VisitMO editor’s note: This is an article written by John Drake Robinson (J.R.), a past Missouri Division of Tourism director. It is interesting to note that J.R. has driven every mile of every road on Missouri's highway map and written two books about the experiences. For details and links to his blog, and to order his books, go to JohnDrakeRobinson.com.
Looping Through Missouri's National Park Service Sites
When school is out, the learning—and the fun—continues in Missouri at amazing sites operated by the National Park Service. You can design your own flexible itinerary. To demonstrate, I shut my eyes, spun around and landed my index finger on the map . . .
From the Arkansas border, invade Missouri along the Old Wire Road (now Route 65), much as General Sterling Price did during the Civil War, through the Ozarks to a Union encampment at Wilson’s Creek. Imagine the old telegraph line singing its warning to Springfield and St. Louis. No doubt the wires were hot on August 10, 1861, when 17,400 soldiers clashed at Bloody Hill. When the smoke cleared, 1,500 casualties lay on the ground, among them General Nathaniel Lyon, the first general killed in the Civil War. Few Civil War battlefields remain as intact and undisturbed as Wilson's Creek National Battlefield.
Now make a beeline west along Route 60—straight as a peanut shell—and jog north to Diamond, Missouri.
School children (and adults) have a wonderful opportunity to discover one of America's greatest geniuses. The George Washington Carver National Monument has been dusted off, spiffed up and packed with enough common sense to save the world, compliments of Carver. In the middle of a restored prairie, the monument offers equal parts Carver science, Carver care and Carver lifestyle.
It's understandable that in America's fast-food appetite for history, we know little more than peanuts about George Washington Carver. Yet Carver was a trailblazer in agriculture, education, ecology, and life.
Sure, he developed 300 uses for the lowly-regarded peanut, including paper and ink, gasoline and shampoo, insecticide and nitroglycerin. Perhaps more important, he showed that by planting peanuts in rotation with cotton, the peanut plant actually introduced nutrients back into the soil.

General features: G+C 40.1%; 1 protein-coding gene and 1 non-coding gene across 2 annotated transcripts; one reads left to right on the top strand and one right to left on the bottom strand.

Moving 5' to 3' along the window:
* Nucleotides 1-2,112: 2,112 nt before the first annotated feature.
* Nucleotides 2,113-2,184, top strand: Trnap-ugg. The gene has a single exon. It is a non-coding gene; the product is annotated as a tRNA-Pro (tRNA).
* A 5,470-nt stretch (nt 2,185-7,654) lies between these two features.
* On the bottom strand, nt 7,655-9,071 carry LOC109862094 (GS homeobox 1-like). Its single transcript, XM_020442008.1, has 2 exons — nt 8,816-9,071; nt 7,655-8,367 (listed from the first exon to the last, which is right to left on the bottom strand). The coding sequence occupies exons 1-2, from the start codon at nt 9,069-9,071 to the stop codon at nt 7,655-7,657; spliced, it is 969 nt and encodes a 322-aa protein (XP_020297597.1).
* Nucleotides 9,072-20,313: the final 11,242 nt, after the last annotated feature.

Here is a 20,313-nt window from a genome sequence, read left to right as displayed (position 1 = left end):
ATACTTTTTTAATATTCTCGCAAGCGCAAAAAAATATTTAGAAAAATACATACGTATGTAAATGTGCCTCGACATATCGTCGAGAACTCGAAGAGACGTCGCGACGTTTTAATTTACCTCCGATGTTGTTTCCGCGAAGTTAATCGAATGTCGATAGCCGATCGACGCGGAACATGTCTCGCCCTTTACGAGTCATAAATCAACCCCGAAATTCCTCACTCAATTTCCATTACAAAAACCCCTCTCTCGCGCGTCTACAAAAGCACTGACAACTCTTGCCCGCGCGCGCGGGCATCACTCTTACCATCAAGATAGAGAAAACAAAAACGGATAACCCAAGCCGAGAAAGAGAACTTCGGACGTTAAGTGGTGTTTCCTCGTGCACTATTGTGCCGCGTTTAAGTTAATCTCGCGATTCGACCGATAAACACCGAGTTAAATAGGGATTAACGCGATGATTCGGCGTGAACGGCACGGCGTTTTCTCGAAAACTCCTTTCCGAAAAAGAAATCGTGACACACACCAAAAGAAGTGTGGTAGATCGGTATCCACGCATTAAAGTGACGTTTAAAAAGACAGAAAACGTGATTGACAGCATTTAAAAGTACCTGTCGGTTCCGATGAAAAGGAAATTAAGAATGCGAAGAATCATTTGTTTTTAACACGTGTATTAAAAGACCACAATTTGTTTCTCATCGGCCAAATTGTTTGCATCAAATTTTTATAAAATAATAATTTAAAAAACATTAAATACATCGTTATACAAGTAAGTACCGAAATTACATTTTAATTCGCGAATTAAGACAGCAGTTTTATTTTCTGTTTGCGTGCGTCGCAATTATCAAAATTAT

No, he didn't invent peanut butter. But he did develop 70 uses for pecans and 300 colored paints from clay. He made synthetic marble from wood pulp, paint from used motor oil, athlete's foot medicine from persimmons, paving bricks from cotton, stamp glue from sweet potato starch, clothing from sweet potatoes, medicine from pine needles and fuel from corn. Whew!
It's all there in this kid-friendly interactive museum. Follow the formative path where this gentle genius poured out his simple prescription for healthier plants: love them.
Head east, and prepare to descend into a remote ecosystem where each year, more than 1.4 million floaters and campers dip their toes into the Ozark National Scenic Riverways. These rushing streams – the Current River and the Jacks Fork River – surprise the landscape, surging from springs under some of the oldest mountains on the continent. The rivers remain among the cleanest in the world. The blue herons and trout attest to that, as do the swamp rabbit and the Ozark Hellbender. Discover a Jesse James hideout at Maggard's Cabin (inquire at Akers Ferry Canoe Rental for information), plus other famous local landmarks with names such as Smash Rock and Jam-up Cave (it is best accessible by water).
Find asphalt and zip eastward along the wire road (now called Route 66/I-44) to the Ulysses S. Grant National Historic Site at Grant's White Haven home. The entire eastern border of Missouri is dotted with Grant’s horse droppings. Late in life, he and Sam Clemens (you might know him as Mark Twain) reminisced about how they almost battled. And farther south, Grant guarded the confluence of the Mississippi and Ohio Rivers, a dangerous spot during the opening rounds of the Civil War. He reportedly dodged four bullets in one day. But his refuge was White Haven, in St. Louis County. Spend a day exploring the animals (including Clydesdales), attractions and fun at Grant’s Farm.
Following old Route 66 into St. Louis, it’s a short hop (make a stop at the legendary Ted Drewes Frozen Custard stand) to the Jefferson National Expansion Memorial. Yes, there you can travel up into the world-famous Gateway Arch. But there's a lot more than meets the eye: This park also contains a huge and fascinating Museum of Westward Expansion, underground beneath the arch. This iconic park hosts more visitors annually than Yellowstone, Yosemite and Mount Rushmore.
Now, drive across the state, or hop AMTRAK as it follows the Lewis & Clark Trail to Independence, Missouri.
During President Truman’s administration, the National Park Service created 22 new national sites. All but one survive. So it’s appropriate that the National Park Service salutes Truman with the Harry S Truman National Historic Site, which actually includes three sites: the Visitors Center and the Summer White House (Truman Home) in Independence, plus Truman's boyhood family farm (Farm Home) in Grandview, Missouri – all are lovingly preserved.
Lovingly preserved is a good term to use when talking about Missouri’s six National Park Service sites. Plan your journey.
- Travel with J.R. on his fascinating, educational and often comical journey along the highways, byways and side roads of Missouri. His books, "A Road Trip into America's Hidden Heart" and "Coastal Missouri: Driving on the Edge of Wild," are available at most book stores and on J.R.’s website; also online at BarnesAndNoble.com and Amazon.com by searching "John Drake Robinson."
- For thousands of things to do, sights to see and adventures to experience in Missouri, spend some time on VisitMO.com, Missouri’s only official tourism website.